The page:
Feminist criminology today is primarily concerned with the victimization of women. Other issues, such as female delinquency, prostitution and gender inequality in the law and criminal justice system are also receiving attention.

Feminism seeks the elimination of all forms of gender inequality. The goal is not to push men out but to pull women in.

Feminism is a set of theories about women’s oppression and a set of strategies to change it.

Remember that gender is not a natural fact (sex is) but a complex social, historical and cultural product. It is related to, but not simply derived from, biological sex difference and reproductive capacities.


Liberal Feminism FREDA ADLER and RITA SIMON


This is the most widely recognized feminist theory in North America. It emerged in the 1960’s.

Liberal feminists contend that women are discriminated against on the basis of their sex, so that they are denied access to the same political, financial, career and personal opportunities as men. This can be eliminated by removing all obstacles to women’s access to education, paid employment and political activity, by enabling women to participate equally with men in the public sphere and by enacting legal change.

The problem for gender inequality can be solved by clearing the way for women’s rapid integration into what has been the world of men.

Adler and Simon challenged sexist assertions made by Lombrosian crimonologists. They argue that sociological factors, not physiology, best explain women’s criminality.

There is a strong relationship between women’s emancipation and the increase in female crime rates. As women become more liberated and become more involved in full time jobs, they are more likely to engage in the types of crime that men commit.

But this lacks empirical support. Most of the crimes committed by women were not related to improved labor market opportunities. Even now women primarily commit petty property crimes, such as shoplifting, bad checks, and welfare fraud, which are offenses caused by an increasing feminization of poverty. Women’s crimes tend to follow their traditional roles as shoppers, consumers, and health care providers within the family.

They commit primarily feminine offenses, they write bad checks and take items useful for them as homemakers and for feminine appearances. Female violent crime rates are significantly lower than male rates. But societal reactions to their behaviors have become more punitive, e.g., the public is more likely to report violent females, the police are more likely to arrest them. Women who challenge the traditional patriarchal gender role structure are viewed as unruly women worthy of punishment.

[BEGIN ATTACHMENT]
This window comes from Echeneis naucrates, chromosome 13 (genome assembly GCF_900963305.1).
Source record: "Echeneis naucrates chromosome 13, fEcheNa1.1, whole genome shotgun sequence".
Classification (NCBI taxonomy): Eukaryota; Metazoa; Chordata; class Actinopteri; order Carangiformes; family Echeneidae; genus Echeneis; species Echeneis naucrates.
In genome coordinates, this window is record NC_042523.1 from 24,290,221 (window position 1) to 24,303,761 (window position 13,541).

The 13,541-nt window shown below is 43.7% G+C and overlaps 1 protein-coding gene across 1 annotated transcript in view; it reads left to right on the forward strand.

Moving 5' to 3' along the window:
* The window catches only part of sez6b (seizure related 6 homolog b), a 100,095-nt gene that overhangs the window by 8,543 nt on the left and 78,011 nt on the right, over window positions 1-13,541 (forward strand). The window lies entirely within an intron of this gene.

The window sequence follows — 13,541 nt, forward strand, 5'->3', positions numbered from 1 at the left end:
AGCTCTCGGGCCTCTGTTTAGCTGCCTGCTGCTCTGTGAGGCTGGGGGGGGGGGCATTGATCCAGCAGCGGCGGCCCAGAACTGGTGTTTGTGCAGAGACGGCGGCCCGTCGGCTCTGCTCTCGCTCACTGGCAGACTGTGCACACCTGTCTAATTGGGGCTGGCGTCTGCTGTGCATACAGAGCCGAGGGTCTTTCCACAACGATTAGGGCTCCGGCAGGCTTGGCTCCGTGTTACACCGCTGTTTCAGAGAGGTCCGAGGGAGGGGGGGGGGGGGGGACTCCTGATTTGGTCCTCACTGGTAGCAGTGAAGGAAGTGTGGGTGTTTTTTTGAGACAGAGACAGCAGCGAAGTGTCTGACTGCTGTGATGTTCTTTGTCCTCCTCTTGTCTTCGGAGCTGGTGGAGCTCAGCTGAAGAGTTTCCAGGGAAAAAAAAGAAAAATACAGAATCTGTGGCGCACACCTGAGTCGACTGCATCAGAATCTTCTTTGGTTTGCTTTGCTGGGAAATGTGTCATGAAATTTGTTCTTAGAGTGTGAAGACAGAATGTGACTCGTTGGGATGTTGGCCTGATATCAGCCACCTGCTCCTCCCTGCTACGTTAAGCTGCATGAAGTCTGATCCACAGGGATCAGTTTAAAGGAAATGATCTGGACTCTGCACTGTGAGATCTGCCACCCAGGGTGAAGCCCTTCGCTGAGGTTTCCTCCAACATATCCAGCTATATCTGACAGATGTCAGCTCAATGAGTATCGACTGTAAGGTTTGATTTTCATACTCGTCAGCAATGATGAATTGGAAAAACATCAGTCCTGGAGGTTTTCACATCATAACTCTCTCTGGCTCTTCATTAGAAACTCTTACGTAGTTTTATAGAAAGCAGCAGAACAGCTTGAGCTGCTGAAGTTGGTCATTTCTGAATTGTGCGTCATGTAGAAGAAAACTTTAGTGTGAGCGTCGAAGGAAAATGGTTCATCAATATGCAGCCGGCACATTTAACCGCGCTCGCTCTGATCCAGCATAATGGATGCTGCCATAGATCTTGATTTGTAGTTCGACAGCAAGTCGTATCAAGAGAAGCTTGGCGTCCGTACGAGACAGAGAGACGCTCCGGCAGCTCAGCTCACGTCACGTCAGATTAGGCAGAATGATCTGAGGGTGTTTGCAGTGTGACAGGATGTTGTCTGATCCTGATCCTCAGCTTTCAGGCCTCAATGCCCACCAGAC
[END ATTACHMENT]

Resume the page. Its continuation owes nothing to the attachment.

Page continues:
Marxist theory argues that the economic formation of a society is the primary determinant of other social relations, such as gender relations. Marxist feminism emerged in the late 1960’s in response to the masculine bias in the Marxist social theory. Rather as simply ignoring women as did traditional Marxist theory, Marxist feminism agreed with liberal feminism that women are dominated by men and are prevented from full participation in all aspects of society. As Marxists, they believe that ultimately the key explanatory factor is the nature of the economy. The gender division of labor is viewed as the product of the class division of labor. Because women are seen as being primarily dominated by capital and secondarily by men, the main strategy for change is the transformation from a capitalist to a democratic socialist society.


Rape is not common in all societies. Capitalist societies have the highest rape rates because they produce unequal gender relations that foster violence. The exploitative modes of production that have culminated in the formation of class societies have either produced or intensified sexual inequality and violence.


Radical Feminism

Radical Feminism has dominated feminist perspectives on woman abuse and it was the first radical perspective to criticize the assertions of liberal feminism as simplistic. Radical feminists see male power and privilege as the root cause of all social relations, inequality and crime. The most important relations in any society are found in patriarchy (masculine control of the labor power and sexuality of women). All other relations such as class are secondary and derive from male female relations.

The main causes of gender inequality are (i) the needs of men to control women’s sexuality and reproductive potential, and (ii) patriarchy.

Their work has focused on female victims/survivors of male violence. Radical feminist theory contends that men physically, sexually and psychologically victimize women mainly because they need to desire to control them.




It is informed by both Marxist and radical feminism. Class and gender relations are viewed as equally important. To understand class we must recognize how it is structured by gender, conversely to understand gender requires an examination of how it is structured by class. In sum, socialist feminists argue that we are influenced by both gender and class relations.

Crime is mainly seen as the product of patriarchal capitalism.